The Asian Diet:
Simple Secrets for Eating Right, Losing Weight, and Being Well
by Jason Bussell, MSOM, L.Ac.
Book review by Michael Abedin
A long time ago, humans found themselves here on the planet. A couple of hours later, they found themselves here and hungry, so they started eating things…
Jason Bussell, The Asian Diet
Imagine a system of healthcare in which you paid your doctor a monthly fee to keep you healthy, one in which you’d stop paying him if you got sick, and might even get a refund. The Chinese came up with that idea a few millennia ago, and it served them pretty well until the Communists came along. By the time of the Cultural Revolution, though, Chinese medicine had about a four thousand year foothold, and most of its principles survived – including the notion that the first thing a physician should do before reaching for herbs or acupuncture needles is to restore balance, especially in lifestyle and diet.
In fact, lack of balance in lifestyle, diet, and attitude is one of the biggest pathologies in Western culture from the point of view of Traditional Chinese Medicine. (Bussell calls it Oriental Medicine, which has a cooler abbreviation – OM.)
Are you nuts?
Bussell had a degree in psychology and worked in psychiatric wards before he decided to become a full-fledged doctor, and it paid off – based on everything he heard, it seemed like he’d have to be crazy to be a doctor in the American healthcare system. That’s when he discovered OM, and he’s now an acupuncturist and herbalist, a self-proclaimed white guy practicing Oriental Medicine.
The Asian Diet is what its subtitle says – simple secrets about health based largely on diet, not a collection of magic bullet cures. Some of the secrets won’t be anything startlingly new to anyone who’s spent any time learning to eat a healthy diet:
• Balance and moderation are good in all things, including diet.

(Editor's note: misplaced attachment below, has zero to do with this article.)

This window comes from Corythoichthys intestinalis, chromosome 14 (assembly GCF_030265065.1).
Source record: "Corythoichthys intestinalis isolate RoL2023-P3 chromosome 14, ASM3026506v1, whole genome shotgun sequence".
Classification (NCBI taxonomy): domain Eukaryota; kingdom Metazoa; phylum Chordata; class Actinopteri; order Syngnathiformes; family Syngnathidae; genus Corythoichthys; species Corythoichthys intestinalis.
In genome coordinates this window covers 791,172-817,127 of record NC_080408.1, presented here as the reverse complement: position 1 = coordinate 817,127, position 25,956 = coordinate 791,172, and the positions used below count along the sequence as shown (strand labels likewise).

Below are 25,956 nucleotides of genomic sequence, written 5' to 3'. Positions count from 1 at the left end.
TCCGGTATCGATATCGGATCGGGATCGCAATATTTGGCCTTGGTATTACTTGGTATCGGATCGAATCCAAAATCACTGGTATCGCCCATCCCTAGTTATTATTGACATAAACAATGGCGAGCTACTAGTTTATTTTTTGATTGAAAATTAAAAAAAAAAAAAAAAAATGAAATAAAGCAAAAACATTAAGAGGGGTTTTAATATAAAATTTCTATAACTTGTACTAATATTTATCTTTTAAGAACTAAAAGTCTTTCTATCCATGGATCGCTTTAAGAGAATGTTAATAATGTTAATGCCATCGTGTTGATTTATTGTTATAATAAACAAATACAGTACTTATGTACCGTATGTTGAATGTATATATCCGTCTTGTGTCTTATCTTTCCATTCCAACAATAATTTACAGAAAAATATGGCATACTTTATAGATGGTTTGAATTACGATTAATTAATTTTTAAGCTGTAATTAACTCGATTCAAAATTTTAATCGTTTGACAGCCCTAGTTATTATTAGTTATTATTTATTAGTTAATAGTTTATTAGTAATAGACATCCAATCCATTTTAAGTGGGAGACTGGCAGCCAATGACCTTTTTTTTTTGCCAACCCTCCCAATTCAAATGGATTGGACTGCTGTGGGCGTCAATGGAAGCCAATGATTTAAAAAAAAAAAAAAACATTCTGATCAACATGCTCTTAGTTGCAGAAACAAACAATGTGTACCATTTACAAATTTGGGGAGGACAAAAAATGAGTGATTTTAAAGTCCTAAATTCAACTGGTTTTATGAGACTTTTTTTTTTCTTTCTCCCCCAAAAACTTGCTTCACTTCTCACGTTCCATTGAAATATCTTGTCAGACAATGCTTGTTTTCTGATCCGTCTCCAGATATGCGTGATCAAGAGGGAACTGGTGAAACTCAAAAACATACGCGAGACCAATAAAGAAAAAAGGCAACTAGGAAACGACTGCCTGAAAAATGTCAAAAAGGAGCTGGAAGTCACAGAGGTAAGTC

• Dairy isn’t such a good thing, although not just for the reasons you’d think – it can actually reduce calcium levels in your bones. (Eggs, by the way, aren’t dairy products.)
• Simple foods are better than processed.
• Exercise every day (not too much) and don’t get stressed.
• Vegetables are good.
Other secrets, however, may border on heresy for anyone who’s made the search for a pure and perfect diet into a substitute for the religious upbringing that they thought they’d cast aside years ago:
• White rice is better than brown, and shouldn’t be lumped with white flour and white sugar as part of the Evil Triumvirate of White Foods. (The brown rice craze started with the original Japanese macrobiotic movement, which used rice with most of the hull removed.)
• Vegetables are better than fruit, and fresh fruit is better than juice. Juice is actually kind of thick and sticky in the body, just like it is outside of the body.
• Cooked foods are better than raw – even vegetables. Digestion is more important than nutritional value, and cooking actually starts the digestive process. Fermentation (pickling) is a form of cooking, prominent in Asia.
• Fill your tummy about half full of solids and a quarter full of liquids (water or green tea) with each meal.
• The biggie? Eat animals – ones that had a pretty good life before they became food, like everything eventually does. Don’t just eat muscle tissue, though, eat all the parts, and eat small amounts of mammals, not just fish and chicken. Think of it as sort of homeopathic, if you need to – and remember that moderation and balance are the keys.
Like any book about food, The Asian Diet has a section at the end with recipes
and the benefits of different foods, and this is where Bussell will most likely open up a whole new market for the idea of a healthy diet from the mysterious East.
Alcohol, it seems, is good for treating hemorrhoids.
The Asian Diet is published by Findhorn Press, a prestigious publishing house that had its origins in a spiritual community in Scotland in the early 1960’s, and is available at bookstores, Amazon.com, and www.findhorn.com
Michael Abedin is publisher and editor of Austin All Natural, a print and online publication in Austin, TX. (512) 803-0721, firstname.lastname@example.org